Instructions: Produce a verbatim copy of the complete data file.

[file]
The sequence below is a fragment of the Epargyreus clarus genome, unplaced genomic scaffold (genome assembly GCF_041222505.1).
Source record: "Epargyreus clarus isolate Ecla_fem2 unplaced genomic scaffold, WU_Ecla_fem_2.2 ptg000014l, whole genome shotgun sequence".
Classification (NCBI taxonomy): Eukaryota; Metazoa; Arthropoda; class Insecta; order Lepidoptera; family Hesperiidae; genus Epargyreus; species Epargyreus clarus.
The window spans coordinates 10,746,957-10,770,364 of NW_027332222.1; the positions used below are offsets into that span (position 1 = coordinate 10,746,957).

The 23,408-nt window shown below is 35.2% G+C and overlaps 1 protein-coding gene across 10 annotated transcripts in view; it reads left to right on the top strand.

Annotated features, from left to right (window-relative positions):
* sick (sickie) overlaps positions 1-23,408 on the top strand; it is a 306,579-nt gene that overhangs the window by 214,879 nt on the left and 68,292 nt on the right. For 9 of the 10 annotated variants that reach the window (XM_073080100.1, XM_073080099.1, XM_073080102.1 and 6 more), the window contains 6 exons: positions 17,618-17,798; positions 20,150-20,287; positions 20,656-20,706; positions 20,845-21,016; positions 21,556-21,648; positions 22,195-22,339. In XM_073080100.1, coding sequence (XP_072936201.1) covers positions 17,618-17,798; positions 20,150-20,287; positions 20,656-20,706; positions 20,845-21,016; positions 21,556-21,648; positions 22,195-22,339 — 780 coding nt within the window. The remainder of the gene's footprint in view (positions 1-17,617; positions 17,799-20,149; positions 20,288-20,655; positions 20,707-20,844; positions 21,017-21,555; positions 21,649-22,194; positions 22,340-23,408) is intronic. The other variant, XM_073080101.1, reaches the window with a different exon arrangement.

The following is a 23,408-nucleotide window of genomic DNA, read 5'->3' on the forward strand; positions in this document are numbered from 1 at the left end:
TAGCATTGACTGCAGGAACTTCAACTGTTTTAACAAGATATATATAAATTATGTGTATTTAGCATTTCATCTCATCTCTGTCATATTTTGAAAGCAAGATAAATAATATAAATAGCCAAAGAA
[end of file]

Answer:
The sequence below is a fragment of the Epargyreus clarus genome, unplaced genomic scaffold (genome assembly GCF_041222505.1).
Source record: "Epargyreus clarus isolate Ecla_fem2 unplaced genomic scaffold, WU_Ecla_fem_2.2 ptg000014l, whole genome shotgun sequence".
Classification (NCBI taxonomy): Eukaryota; Metazoa; Arthropoda; class Insecta; order Lepidoptera; family Hesperiidae; genus Epargyreus; species Epargyreus clarus.
The window spans coordinates 10,746,957-10,770,364 of NW_027332222.1; the positions used below are offsets into that span (position 1 = coordinate 10,746,957).

The 23,408-nt window shown below is 35.2% G+C and overlaps 1 protein-coding gene across 10 annotated transcripts in view; it reads left to right on the top strand.

Annotated features, from left to right (window-relative positions):
* sick (sickie) overlaps positions 1-23,408 on the top strand; it is a 306,579-nt gene that overhangs the window by 214,879 nt on the left and 68,292 nt on the right. For 9 of the 10 annotated variants that reach the window (XM_073080100.1, XM_073080099.1, XM_073080102.1 and 6 more), the window contains 6 exons: positions 17,618-17,798; positions 20,150-20,287; positions 20,656-20,706; positions 20,845-21,016; positions 21,556-21,648; positions 22,195-22,339. In XM_073080100.1, coding sequence (XP_072936201.1) covers positions 17,618-17,798; positions 20,150-20,287; positions 20,656-20,706; positions 20,845-21,016; positions 21,556-21,648; positions 22,195-22,339 — 780 coding nt within the window. The remainder of the gene's footprint in view (positions 1-17,617; positions 17,799-20,149; positions 20,288-20,655; positions 20,707-20,844; positions 21,017-21,555; positions 21,649-22,194; positions 22,340-23,408) is intronic. The other variant, XM_073080101.1, reaches the window with a different exon arrangement.

The following is a 23,408-nucleotide window of genomic DNA, read 5'->3' on the forward strand; positions in this document are numbered from 1 at the left end:
TAGCATTGACTGCAGGAACTTCAACTGTTTTAACAAGATATATATAAATTATGTGTATTTAGCATTTCATCTCATCTCTGTCATATTTTGAAAGCAAGATAAATAATATAAATAGCCAAAGAA